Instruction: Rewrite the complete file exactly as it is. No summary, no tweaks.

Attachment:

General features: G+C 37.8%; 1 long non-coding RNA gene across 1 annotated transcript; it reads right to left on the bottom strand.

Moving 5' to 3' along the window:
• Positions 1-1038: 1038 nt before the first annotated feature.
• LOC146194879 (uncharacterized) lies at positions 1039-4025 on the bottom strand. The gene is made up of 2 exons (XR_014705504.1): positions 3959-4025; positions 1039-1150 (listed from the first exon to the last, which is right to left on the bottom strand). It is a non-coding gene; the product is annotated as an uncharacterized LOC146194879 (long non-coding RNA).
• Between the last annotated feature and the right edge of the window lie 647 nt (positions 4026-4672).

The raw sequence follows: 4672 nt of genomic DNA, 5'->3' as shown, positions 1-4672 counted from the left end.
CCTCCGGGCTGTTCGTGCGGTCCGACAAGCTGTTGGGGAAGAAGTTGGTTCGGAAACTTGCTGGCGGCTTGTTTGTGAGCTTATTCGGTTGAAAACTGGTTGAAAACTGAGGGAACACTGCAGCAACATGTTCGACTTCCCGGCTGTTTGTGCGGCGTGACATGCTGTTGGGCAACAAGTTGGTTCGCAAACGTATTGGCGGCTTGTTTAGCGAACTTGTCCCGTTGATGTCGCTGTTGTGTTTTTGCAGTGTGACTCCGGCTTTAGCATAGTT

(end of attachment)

General features: G+C 37.8%; 1 long non-coding RNA gene across 1 annotated transcript; it reads right to left on the bottom strand.

Moving 5' to 3' along the window:
• Positions 1-1038: 1038 nt before the first annotated feature.
• LOC146194879 (uncharacterized) lies at positions 1039-4025 on the bottom strand. The gene is made up of 2 exons (XR_014705504.1): positions 3959-4025; positions 1039-1150 (listed from the first exon to the last, which is right to left on the bottom strand). It is a non-coding gene; the product is annotated as an uncharacterized LOC146194879 (long non-coding RNA).
• Between the last annotated feature and the right edge of the window lie 647 nt (positions 4026-4672).

The raw sequence follows: 4672 nt of genomic DNA, 5'->3' as shown, positions 1-4672 counted from the left end.
CCTCCGGGCTGTTCGTGCGGTCCGACAAGCTGTTGGGGAAGAAGTTGGTTCGGAAACTTGCTGGCGGCTTGTTTGTGAGCTTATTCGGTTGAAAACTGGTTGAAAACTGAGGGAACACTGCAGCAACATGTTCGACTTCCCGGCTGTTTGTGCGGCGTGACATGCTGTTGGGCAACAAGTTGGTTCGCAAACGTATTGGCGGCTTGTTTAGCGAACTTGTCCCGTTGATGTCGCTGTTGTGTTTTTGCAGTGTGACTCCGGCTTTAGCATAGTT